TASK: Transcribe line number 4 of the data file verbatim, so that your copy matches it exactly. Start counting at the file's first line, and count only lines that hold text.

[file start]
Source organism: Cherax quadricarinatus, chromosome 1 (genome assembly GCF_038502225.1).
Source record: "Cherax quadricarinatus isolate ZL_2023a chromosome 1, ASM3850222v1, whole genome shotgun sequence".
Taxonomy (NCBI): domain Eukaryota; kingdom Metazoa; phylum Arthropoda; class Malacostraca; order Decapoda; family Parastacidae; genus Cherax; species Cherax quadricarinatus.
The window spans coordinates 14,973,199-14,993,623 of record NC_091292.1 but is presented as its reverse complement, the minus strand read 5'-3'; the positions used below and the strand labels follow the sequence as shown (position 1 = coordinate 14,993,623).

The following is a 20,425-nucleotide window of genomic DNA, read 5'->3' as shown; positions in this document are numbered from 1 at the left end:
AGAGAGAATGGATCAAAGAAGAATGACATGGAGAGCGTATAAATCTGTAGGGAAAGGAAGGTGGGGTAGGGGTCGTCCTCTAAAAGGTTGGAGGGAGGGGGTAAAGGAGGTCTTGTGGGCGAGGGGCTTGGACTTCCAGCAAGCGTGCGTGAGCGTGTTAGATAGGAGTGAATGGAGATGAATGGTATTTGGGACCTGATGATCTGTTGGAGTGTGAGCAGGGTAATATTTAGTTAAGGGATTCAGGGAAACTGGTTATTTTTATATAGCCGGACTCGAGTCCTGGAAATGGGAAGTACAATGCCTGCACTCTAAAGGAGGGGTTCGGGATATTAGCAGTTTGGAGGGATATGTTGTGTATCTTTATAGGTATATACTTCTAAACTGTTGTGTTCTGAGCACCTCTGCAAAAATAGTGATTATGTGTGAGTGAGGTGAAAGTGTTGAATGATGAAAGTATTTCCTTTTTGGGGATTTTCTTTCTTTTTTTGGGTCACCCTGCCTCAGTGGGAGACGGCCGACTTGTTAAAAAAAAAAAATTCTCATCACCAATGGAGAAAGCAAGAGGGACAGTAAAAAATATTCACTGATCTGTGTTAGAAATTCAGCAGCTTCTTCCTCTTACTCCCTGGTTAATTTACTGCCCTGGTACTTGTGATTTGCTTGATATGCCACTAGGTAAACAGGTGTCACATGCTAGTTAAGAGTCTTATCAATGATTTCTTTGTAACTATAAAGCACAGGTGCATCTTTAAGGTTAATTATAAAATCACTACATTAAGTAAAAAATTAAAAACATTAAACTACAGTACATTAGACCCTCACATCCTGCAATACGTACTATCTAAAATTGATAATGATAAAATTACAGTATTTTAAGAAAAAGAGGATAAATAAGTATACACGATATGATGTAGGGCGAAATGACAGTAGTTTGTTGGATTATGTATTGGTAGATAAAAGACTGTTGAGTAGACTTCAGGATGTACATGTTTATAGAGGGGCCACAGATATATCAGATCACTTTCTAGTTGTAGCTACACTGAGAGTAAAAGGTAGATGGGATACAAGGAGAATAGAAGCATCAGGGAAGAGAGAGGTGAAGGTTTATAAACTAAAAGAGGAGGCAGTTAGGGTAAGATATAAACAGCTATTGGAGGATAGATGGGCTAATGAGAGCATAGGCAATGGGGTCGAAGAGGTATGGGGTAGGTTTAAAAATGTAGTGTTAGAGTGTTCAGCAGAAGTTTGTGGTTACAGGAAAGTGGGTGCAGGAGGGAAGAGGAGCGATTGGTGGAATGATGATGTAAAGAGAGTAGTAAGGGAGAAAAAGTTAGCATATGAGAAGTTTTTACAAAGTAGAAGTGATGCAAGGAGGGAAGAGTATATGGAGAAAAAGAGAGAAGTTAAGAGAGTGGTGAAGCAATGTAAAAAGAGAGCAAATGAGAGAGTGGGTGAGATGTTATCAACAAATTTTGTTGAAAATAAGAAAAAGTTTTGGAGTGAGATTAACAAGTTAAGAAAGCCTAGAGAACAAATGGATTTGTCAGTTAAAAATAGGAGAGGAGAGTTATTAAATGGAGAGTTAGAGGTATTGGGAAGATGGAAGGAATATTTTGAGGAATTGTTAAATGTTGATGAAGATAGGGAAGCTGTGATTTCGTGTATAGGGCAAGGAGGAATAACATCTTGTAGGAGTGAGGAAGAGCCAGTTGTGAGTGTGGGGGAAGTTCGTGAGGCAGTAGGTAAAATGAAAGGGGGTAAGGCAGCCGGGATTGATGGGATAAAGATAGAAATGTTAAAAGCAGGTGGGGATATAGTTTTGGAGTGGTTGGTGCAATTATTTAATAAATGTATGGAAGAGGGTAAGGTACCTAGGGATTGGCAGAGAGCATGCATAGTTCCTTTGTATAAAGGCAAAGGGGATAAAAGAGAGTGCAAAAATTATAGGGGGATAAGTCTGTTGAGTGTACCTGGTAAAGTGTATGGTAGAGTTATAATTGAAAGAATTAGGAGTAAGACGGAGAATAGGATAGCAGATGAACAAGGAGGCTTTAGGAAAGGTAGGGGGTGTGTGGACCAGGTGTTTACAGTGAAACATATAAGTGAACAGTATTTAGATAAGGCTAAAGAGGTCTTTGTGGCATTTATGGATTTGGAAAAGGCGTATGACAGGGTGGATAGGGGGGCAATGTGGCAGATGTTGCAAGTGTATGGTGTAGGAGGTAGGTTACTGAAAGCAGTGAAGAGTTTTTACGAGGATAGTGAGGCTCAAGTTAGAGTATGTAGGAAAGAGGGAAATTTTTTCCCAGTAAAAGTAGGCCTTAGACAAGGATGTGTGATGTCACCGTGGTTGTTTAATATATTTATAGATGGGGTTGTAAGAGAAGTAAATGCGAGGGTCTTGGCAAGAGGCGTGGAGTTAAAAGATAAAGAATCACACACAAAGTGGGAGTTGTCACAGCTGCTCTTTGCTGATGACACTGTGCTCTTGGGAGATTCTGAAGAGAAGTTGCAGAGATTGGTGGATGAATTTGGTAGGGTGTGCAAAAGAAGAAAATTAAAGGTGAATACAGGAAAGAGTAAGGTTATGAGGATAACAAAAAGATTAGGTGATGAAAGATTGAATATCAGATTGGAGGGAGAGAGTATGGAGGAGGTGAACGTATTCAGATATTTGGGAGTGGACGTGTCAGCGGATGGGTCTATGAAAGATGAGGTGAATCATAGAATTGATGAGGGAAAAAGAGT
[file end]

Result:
The window spans coordinates 14,973,199-14,993,623 of record NC_091292.1 but is presented as its reverse complement, the minus strand read 5'-3'; the positions used below and the strand labels follow the sequence as shown (position 1 = coordinate 14,993,623).